Size effect, neighbour effect and peripheral effect in cross-border tax games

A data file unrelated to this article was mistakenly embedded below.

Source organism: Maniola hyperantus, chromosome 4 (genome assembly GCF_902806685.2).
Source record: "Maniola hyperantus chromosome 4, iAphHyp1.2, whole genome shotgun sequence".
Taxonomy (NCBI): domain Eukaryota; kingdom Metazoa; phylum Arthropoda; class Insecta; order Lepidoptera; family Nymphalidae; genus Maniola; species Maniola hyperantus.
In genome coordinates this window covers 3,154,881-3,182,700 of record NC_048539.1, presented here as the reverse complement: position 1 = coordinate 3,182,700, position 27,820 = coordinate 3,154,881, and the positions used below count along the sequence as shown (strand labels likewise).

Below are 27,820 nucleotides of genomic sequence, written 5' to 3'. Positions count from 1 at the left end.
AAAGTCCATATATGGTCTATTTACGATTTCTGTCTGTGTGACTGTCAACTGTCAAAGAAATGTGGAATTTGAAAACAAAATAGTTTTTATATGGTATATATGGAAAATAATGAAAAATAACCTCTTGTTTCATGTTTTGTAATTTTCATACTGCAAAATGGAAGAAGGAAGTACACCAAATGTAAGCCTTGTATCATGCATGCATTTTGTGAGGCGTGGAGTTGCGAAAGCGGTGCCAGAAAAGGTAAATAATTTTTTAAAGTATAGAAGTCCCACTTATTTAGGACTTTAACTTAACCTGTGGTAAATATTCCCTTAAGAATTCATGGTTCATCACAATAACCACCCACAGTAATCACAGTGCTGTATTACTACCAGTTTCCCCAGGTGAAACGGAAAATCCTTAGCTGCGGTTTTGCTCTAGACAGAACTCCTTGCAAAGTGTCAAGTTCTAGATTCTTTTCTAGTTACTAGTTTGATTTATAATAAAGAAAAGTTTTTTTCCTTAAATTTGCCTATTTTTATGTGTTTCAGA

This paper analyses a game theoretic model of tax competition in a system where tax authorities are revenue optimisers and countries are differentiated by size. The model accommodates more than two countries. In equilibrium, larger countries set higher tax rates non-cooperatively. By applying the Hotelling linear model, this paper gives examples where the size effect, neighbourhood effect, and peripheral effect coexist and push up the tax rate in equilibrium.
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